Mr. D. D McKENZIE (North Cape Breton):
I am not opposed to the farmer having every opportunity of borrowing money, but I think it is objectionable to create machinery that will enable people to borrow money from a bank and that at the. same time will be different from any other methods of borrowing. If the Minister of Finance will give the banks power to lend money on such security as is mentioned in this resolution, letting them take such security as may be in compliance with the laws of the different provinces in which the banks are doing business, I think he is going as far as he can be expected to go, and I do not see any necessity for going any further. I understand the deficiency in the Bank Act was that banks were not permitted to lend money on security of this character. That being the case, of course, there is a handicap, but this legislation removes that disability and says to the bank: If your directors and managers are willing to lend money on security of this character, you have authority to do so, taking such security as you may deem advisable, subject to the laws of the province in which you are doing business. That is as far as we ought to be asked to go, and we should not be creating any machinery that will put the bank in a superior position to a private individual who may have money to lend. My hon. friend from North Simcoe (Mr. Currie) speaks of loan sharks. There may be such people, but there are other people who^are honest, who have money to lend and who sometimes are willing to lend it out at a lower rate of interest than the banks. If a man who has a few thousand dollars in his possession is willing to lend it on security of this kind to a farmer, why should a bank have a private lien so that it is put in a superior position to the private individual? I think we are creating unnecessary difficulties. Banks are well equipped to do business. Their directors and managers are the very best men they can secure; they have the best legal advice obtainable, and if they have power to lend money on this class of security, that is all they should ask from this Parliament. They should bear the burden of looking after the security and complying with forms and proceedings just as other businesses in the various provinces must do. I am strenuously opposed to going any further than that. If you place an execu-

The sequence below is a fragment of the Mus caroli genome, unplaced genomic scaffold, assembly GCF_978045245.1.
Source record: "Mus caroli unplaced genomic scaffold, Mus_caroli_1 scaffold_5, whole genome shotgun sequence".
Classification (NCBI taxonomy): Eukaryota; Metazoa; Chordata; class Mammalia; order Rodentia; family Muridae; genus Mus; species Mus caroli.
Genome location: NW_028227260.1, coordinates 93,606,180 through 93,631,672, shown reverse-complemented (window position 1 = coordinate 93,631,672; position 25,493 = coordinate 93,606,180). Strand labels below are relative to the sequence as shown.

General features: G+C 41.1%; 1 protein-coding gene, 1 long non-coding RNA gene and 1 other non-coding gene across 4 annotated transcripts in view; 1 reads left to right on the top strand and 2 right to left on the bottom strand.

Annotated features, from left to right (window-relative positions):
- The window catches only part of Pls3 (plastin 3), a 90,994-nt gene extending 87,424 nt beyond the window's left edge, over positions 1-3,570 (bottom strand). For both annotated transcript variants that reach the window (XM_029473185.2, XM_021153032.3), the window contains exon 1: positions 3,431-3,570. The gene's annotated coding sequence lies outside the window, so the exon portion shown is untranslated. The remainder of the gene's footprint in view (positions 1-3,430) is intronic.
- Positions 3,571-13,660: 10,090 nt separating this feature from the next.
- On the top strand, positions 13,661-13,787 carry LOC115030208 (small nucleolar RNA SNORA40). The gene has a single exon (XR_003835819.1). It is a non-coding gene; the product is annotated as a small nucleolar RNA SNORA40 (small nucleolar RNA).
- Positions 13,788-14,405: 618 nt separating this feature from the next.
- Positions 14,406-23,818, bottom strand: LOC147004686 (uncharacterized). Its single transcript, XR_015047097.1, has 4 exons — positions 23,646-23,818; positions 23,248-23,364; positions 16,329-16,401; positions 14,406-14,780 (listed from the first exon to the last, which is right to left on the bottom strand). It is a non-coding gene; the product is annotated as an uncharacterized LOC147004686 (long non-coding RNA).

tion. in the hands of a sheriff in any province of Canada, that sheriff, if he is a careful man, may go to the registrar and see if there is anything on record against the personal property of the man against whom the execution is issued. If there is nothing against the property, he has no excuse for not levying, but under this legislation, if it goes into force, there may he a private lien, and a man may go through the whole process of the sheriff's .sale and the whole thing may be abortive because the sheriff could not give title, because there was no title in the naan against whom he had the excution. This private lien renders the whole thing abortive. After the wool has gone through the factory and has been cut and tailored into a coat, it may turn out that the bank has a lien on the wool and a man may have his coat taken off his back because he had no title in it. This is most extraordinary legislation. I am not at all claiming that the minister has no power to compel or to ask the officers in the different provinces to file this lien, I will point him to a similar case in a different way; the registrar of deeds is under no greater obligation to the Department of Railways and Canals than he is to the Department of Finance, but if the Department of Railways and Canals wishes to take over land in the province of Nova Scotia, the engineer makes a plan of that land under Dominion legislation; he goes into the office of the registrar of deeds; that officer takes it; and puts it on record, and he in a way vests the title to that land in the Crown as represented by the Department of Railways. That is because the taking over of this land and the filing of the plan are incidental to the building of the railway. If the minister makes taking security on personal property an incident of banking,-and we have absolute power to deal with banking-I see no reason why the same argument would not apply, and when a man presents that authority from the Department of Finance, under legislation passed by this Parliament, I see no reason why an officer of any province would not be obliged to put it on record just as he is obliged to put on record the plan that comes to him from the Department of Railways.
Subtopic: BANK ACT AMENDMENT.
Sub-subtopic: LOANS ON SECURITY OF LIVE STOCK.